An evolutionary theory based on a protein-mRNA co-synthesis hypothesis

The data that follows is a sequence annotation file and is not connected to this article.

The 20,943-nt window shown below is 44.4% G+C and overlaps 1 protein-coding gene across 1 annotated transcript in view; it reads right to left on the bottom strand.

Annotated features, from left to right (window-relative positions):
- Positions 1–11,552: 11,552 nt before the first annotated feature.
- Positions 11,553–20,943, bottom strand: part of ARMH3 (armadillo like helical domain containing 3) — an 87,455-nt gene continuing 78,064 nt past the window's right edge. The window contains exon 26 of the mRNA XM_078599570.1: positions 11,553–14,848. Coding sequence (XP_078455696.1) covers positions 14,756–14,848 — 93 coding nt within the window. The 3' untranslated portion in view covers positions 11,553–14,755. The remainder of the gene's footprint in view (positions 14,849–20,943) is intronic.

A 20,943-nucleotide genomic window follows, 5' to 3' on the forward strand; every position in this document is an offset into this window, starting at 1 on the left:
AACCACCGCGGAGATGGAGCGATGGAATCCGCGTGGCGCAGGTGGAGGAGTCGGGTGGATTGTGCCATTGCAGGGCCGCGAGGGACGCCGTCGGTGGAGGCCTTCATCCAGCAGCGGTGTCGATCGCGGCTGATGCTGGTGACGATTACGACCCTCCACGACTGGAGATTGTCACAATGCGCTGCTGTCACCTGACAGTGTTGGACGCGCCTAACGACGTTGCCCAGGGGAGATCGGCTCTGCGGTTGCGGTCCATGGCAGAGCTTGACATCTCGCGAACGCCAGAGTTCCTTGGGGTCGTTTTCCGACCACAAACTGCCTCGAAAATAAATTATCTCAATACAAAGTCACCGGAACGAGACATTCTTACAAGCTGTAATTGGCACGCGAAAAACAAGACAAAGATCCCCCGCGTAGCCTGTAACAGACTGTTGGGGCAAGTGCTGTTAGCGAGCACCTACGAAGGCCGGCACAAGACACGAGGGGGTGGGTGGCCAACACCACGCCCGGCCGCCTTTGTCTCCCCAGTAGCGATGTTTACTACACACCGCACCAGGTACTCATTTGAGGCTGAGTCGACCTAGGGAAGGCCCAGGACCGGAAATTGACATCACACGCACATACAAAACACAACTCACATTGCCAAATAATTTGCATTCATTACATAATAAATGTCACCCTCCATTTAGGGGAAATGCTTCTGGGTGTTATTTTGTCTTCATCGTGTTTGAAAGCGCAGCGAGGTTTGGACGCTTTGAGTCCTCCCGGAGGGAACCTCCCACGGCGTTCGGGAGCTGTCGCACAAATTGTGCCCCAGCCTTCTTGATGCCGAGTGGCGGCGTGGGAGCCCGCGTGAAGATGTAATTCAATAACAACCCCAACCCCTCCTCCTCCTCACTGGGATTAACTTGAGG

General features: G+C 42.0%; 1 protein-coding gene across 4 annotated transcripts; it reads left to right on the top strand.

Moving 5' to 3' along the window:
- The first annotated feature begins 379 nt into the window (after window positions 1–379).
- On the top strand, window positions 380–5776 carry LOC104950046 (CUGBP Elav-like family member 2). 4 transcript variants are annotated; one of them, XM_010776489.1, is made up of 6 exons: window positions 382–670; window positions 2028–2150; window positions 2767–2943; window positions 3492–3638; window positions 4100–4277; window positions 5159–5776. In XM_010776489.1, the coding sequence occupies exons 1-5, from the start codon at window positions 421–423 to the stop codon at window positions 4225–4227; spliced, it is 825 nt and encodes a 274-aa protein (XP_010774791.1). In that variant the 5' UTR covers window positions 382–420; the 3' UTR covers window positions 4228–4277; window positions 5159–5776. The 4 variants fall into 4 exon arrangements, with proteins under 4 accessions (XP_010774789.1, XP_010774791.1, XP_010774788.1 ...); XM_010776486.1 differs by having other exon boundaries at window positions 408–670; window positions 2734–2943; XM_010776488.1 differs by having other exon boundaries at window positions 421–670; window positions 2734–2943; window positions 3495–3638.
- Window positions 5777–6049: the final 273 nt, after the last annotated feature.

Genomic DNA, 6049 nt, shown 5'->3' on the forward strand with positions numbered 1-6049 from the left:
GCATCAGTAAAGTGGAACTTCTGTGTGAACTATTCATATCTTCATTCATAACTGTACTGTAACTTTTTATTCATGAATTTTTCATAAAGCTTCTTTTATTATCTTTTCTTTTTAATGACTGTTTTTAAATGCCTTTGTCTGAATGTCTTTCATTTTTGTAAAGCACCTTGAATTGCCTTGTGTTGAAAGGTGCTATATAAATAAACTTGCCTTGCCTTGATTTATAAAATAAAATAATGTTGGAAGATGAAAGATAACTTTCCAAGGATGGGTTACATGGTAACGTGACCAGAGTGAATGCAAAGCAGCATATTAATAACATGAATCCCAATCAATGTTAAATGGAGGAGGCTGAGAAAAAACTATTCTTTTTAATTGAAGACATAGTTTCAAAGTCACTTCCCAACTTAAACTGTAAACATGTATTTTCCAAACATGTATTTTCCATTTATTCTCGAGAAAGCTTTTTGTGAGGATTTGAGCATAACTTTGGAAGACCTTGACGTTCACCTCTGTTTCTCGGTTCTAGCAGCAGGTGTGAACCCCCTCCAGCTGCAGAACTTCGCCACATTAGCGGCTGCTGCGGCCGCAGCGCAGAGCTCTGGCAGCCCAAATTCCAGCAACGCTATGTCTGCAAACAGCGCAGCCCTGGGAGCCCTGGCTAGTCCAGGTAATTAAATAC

A new hypothesis is proposed, that early life possessed a mechanism for the simultaneous synthesis of a polypeptide and its coding mRNA. Early tRNAs and mRNAs are considered to have been pairs of simple complementary nucleotide triplets, able to catalyze peptide bond formation and joining of the codon triplets. An in silico build stereochemical model for such a process is presented. A model for the evolution of modern tRNAs and ribosomal translation from such a primitive apparatus is also presented. Modern tRNAs are viewed as consisting of two halves, one of which evolved from ancient elongating mRNA and the other from a primitive also elongating tRNA. The probable origin of the ACC triplet at the amino-acid-accepting arm of the tRNAs is discussed. A theoretical scheme for the generation of mutations in response to the presence of chemical or physical factors and to their effect on newly synthesized polypeptides, based on the polypeptide-mRNA co-synthesis hypothesis, is presented. Messenger RNA nicking during each step of peptide bond formation and trans-translation of a different mRNA or codon triplet, in response to ribosome stalling, are the essential elements of the proposed theory for directed mutability.